Through all the years since the war, I had somehow remembered a little of the language. Certainly never forgot how to order a good dinner from a Vietnamese menu and how to be at least minimally polite in Vietnamese company. The Vietnamese language is written with the Roman alphabet (modified by French diacritical marks over the letters, but that’s another matter) so it’s easy for an English speaker to at least sound out the words and remember the important ones (toilet, motorbike repair, hotel, that sort of thing). Khmer and Lao, on the other hand, are written each in their own script, based on Sanskrit I believe, beautiful curly lines, often all run together, completely meaningless to an eye trained only on Roman letters and European sounds. So it took me two trips (four months that is) of successfully traveling around Viet Nam before I found the nerve to cross a border into Cambodia and on into Laos. I should never have waited (and neither should you). Traveling in Laos and Cambodia is no harder than traveling in Viet Nam, which is probably even easier than traveling in Mexico.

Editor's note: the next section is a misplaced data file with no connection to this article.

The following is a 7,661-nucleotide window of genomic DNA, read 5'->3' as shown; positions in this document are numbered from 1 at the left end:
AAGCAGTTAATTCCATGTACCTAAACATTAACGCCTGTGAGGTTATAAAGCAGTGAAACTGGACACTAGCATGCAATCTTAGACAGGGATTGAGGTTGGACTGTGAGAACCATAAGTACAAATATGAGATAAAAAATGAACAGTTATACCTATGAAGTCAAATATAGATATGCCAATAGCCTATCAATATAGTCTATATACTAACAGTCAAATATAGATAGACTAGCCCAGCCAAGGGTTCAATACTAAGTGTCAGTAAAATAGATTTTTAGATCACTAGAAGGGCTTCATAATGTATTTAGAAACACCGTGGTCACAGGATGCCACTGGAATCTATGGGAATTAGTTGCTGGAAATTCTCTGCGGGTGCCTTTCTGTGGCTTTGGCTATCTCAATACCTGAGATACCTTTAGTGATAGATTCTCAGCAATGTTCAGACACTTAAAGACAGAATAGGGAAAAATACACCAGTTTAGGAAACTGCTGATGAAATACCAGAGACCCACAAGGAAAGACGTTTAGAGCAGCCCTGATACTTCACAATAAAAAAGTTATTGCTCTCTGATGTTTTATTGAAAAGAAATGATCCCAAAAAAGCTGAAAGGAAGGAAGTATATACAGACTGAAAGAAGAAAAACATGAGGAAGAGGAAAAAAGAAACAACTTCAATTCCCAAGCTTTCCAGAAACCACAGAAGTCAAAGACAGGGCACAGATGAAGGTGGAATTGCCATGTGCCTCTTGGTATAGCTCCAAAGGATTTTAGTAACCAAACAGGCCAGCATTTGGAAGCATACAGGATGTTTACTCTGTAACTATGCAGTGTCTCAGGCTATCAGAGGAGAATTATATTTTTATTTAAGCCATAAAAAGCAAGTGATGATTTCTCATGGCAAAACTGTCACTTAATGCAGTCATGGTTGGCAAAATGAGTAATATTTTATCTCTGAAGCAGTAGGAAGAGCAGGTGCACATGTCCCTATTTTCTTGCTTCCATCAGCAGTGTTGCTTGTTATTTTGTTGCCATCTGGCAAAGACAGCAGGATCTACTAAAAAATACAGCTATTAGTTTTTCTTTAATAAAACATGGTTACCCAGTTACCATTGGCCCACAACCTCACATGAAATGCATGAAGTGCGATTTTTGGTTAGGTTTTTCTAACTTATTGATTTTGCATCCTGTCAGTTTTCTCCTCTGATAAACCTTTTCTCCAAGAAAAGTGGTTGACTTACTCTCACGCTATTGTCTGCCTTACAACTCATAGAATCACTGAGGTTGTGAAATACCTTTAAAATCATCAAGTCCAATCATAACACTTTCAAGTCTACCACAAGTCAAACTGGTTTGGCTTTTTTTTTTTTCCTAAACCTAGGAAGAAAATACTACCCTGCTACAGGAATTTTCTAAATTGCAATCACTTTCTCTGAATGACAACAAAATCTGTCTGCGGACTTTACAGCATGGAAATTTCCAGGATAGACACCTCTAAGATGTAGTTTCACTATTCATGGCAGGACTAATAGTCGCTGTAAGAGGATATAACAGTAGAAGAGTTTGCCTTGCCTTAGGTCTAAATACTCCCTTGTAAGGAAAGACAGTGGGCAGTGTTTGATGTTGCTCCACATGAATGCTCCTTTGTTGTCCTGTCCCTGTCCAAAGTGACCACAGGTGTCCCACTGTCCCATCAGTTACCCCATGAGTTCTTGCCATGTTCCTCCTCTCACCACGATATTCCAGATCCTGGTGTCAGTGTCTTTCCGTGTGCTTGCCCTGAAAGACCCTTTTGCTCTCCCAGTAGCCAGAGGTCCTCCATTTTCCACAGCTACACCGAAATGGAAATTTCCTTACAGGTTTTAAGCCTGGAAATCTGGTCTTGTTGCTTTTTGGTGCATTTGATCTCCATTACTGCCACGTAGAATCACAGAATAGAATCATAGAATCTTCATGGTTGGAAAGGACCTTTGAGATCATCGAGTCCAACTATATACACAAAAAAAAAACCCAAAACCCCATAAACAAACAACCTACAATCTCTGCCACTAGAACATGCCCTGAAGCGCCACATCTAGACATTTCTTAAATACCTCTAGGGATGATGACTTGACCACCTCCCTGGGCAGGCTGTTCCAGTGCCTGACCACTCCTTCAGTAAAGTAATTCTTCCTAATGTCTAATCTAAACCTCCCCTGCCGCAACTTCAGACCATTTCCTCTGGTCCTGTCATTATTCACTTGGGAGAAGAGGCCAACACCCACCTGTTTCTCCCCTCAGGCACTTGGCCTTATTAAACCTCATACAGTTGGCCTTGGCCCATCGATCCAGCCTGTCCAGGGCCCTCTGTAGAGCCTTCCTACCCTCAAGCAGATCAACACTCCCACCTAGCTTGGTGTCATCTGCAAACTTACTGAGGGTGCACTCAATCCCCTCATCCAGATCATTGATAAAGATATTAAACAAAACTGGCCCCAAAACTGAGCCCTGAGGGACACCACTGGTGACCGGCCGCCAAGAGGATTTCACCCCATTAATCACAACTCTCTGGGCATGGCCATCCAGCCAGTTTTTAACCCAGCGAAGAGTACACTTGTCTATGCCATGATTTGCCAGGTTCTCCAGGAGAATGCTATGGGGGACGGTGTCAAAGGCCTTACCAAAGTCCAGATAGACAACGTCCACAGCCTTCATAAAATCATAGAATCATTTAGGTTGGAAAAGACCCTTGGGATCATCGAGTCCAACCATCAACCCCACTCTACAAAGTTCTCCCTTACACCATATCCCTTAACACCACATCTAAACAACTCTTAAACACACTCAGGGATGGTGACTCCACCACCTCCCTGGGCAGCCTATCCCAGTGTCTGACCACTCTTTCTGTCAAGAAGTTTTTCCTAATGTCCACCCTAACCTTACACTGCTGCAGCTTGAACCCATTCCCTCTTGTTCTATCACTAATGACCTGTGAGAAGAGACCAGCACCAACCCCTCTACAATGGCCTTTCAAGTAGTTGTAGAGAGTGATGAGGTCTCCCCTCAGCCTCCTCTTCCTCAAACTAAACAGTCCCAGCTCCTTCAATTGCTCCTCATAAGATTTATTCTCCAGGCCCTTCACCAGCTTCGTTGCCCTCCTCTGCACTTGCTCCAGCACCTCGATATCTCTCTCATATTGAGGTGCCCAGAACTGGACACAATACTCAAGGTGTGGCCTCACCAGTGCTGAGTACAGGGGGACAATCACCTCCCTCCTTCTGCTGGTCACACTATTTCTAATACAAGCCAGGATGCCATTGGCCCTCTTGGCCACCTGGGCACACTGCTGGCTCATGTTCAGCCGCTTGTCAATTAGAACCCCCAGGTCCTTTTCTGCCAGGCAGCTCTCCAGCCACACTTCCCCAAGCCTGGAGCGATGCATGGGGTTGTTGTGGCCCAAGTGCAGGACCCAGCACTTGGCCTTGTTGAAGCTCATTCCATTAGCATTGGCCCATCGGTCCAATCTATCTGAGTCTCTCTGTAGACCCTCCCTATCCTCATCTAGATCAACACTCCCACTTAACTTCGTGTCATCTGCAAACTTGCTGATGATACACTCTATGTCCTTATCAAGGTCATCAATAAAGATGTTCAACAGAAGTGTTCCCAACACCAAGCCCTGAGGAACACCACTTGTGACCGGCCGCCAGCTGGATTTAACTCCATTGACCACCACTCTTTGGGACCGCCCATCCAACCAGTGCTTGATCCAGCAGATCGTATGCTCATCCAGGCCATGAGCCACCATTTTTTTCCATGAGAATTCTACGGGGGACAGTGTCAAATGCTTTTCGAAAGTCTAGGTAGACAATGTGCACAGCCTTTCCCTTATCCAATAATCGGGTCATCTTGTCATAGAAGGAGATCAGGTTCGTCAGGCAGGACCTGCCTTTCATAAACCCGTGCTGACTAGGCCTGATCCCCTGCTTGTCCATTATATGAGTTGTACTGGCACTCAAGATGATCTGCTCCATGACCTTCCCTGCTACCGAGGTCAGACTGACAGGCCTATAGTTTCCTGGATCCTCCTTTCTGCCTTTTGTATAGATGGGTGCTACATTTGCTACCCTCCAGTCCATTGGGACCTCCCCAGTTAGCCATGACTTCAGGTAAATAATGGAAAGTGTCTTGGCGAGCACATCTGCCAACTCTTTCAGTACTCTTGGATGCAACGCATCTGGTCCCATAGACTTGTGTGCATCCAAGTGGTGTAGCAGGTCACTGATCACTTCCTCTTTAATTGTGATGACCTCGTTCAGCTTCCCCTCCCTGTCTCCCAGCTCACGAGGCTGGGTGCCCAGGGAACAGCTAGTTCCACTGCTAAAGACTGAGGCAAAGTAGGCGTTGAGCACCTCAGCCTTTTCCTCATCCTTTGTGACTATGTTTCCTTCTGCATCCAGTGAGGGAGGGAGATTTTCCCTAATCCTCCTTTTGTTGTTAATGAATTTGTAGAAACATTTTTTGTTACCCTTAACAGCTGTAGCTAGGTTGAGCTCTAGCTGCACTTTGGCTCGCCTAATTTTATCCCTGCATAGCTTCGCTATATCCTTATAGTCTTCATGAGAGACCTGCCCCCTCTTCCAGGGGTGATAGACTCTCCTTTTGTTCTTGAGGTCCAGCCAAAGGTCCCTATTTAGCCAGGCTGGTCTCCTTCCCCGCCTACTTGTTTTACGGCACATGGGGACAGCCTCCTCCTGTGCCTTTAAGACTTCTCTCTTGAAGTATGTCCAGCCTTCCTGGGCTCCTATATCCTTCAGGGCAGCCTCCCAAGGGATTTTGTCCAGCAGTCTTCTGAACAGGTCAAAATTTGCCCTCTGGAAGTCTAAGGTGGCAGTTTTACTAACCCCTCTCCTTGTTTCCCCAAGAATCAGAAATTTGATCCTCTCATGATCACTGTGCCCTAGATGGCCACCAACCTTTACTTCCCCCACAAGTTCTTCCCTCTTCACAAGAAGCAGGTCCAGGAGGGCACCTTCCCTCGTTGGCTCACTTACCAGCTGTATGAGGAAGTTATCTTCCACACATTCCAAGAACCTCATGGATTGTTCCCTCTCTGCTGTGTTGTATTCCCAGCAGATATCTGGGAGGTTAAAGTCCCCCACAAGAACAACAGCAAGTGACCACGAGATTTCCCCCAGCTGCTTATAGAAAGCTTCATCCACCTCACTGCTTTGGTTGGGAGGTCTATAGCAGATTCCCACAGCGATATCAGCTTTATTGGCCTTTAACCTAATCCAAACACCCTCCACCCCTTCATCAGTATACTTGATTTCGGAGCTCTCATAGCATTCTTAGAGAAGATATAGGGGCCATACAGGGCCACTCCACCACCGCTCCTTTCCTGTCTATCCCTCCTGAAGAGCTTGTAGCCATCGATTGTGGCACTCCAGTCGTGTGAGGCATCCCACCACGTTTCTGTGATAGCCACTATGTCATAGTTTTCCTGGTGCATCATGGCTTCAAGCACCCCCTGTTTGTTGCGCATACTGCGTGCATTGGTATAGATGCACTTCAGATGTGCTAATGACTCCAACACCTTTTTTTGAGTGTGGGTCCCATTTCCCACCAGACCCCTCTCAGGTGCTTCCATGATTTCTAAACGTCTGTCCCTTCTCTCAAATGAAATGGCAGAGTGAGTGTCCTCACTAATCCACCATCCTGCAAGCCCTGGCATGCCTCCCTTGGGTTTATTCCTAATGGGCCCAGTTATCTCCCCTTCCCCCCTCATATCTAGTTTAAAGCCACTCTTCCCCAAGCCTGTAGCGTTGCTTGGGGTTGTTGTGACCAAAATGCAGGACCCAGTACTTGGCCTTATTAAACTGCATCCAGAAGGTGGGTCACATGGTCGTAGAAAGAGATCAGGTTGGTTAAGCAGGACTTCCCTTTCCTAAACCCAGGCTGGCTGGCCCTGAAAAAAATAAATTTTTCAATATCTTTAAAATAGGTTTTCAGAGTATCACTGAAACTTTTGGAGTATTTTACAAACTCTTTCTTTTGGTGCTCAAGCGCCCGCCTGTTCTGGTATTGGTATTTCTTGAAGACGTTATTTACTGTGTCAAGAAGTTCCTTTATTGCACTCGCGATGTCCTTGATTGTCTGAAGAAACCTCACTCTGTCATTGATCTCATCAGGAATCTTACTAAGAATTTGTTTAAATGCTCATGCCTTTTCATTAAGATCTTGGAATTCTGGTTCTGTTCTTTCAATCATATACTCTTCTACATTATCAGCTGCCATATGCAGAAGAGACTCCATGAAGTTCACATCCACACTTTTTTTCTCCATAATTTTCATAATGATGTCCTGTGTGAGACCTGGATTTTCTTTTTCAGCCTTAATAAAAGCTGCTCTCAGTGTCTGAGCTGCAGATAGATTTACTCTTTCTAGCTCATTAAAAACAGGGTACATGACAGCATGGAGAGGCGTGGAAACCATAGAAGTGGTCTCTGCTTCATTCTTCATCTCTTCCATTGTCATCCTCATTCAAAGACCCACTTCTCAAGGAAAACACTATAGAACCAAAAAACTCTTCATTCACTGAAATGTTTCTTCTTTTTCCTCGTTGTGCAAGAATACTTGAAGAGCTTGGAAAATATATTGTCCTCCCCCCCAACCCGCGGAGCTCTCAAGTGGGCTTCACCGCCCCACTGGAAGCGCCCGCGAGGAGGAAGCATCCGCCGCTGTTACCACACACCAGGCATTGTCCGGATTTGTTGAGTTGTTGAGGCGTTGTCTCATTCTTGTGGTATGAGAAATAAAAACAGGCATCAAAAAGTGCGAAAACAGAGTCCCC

When I first started work on this project in 2005 I only knew that the boats in Viet Nam were beautiful and colorful for the most part, and probably an endangered species, given the pressure on fishing stocks and the rapid deforestation of much of Viet Nam, Laos and Cambodia. My goal was simply to photograph and describe every possible variation on the theme and publish the result as a data point for the first years of the 21st century.